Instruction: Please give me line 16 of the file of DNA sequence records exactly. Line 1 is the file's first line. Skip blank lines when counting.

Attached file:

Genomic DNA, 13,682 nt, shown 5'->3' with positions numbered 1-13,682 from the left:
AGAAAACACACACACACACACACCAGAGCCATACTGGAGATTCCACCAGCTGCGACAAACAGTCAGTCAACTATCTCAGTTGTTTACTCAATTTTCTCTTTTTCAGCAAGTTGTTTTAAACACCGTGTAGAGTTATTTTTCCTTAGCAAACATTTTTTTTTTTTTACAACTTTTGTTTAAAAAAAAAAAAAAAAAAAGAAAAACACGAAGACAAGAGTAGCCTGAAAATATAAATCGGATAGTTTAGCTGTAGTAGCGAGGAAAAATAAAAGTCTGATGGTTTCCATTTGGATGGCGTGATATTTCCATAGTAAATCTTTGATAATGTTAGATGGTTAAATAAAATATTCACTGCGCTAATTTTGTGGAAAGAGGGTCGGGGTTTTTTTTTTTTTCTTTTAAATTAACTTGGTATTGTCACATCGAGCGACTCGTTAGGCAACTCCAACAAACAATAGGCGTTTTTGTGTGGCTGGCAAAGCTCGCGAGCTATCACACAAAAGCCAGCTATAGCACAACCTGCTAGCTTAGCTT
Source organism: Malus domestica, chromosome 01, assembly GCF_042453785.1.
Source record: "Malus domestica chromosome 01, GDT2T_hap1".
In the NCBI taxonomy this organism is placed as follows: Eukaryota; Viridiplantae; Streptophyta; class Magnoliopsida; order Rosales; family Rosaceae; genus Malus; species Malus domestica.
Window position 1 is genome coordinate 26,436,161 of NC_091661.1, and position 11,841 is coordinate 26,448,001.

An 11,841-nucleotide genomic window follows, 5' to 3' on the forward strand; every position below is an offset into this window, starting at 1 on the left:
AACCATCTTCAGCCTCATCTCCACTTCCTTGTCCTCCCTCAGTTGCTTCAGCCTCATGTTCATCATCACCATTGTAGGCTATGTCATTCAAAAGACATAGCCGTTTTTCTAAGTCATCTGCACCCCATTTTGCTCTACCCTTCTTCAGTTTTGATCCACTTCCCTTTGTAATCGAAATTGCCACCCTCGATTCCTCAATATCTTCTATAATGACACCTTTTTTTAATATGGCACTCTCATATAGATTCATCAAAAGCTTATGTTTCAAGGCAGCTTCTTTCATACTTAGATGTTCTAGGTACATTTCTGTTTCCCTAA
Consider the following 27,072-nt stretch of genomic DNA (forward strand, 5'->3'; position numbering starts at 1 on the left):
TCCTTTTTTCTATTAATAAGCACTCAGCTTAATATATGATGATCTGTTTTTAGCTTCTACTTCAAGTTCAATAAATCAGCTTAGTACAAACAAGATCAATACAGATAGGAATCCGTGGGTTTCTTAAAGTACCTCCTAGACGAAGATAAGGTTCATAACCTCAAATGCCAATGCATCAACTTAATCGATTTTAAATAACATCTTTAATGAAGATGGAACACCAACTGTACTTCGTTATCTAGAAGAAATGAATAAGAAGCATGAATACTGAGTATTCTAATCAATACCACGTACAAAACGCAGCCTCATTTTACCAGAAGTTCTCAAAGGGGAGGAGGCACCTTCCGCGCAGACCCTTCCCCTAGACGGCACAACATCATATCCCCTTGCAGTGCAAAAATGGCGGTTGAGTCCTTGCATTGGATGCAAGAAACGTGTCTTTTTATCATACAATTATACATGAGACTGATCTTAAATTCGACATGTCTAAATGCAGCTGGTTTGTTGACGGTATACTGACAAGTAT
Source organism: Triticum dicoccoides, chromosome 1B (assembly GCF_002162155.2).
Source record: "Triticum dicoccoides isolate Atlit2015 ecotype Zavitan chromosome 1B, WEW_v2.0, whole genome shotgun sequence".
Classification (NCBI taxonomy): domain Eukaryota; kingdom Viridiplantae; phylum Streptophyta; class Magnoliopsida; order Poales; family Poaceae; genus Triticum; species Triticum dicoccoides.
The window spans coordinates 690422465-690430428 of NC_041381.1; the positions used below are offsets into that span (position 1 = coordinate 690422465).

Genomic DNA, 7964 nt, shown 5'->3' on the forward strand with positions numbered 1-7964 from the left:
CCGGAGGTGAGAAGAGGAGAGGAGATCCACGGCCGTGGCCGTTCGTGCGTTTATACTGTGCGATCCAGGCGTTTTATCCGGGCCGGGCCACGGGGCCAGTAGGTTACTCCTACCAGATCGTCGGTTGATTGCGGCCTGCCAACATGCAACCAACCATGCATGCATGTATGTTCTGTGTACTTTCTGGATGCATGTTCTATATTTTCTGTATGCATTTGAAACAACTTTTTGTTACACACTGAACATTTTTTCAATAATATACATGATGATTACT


CCGGAGGTGAGAAGAGGAGAGGAGATCCACGGCCGTGGCCGTTCGTGCGTTTATACTGTGCGATCCAGGCGTTTTATCCGGGCCGGGCCACGGGGCCAGTAGGTTACTCCTACCAGATCGTCGGTTGATTGCGGCCTGCCAACATGCAACCAACCATGCATGCATGTATGTTCTGTGTACTTTCTGGATGCATGTTCTATATTTTCTGTATGCATTTGAAACAACTTTTTGTTACACACTGAACATTTTTTCAATAATATACATGATGATTACT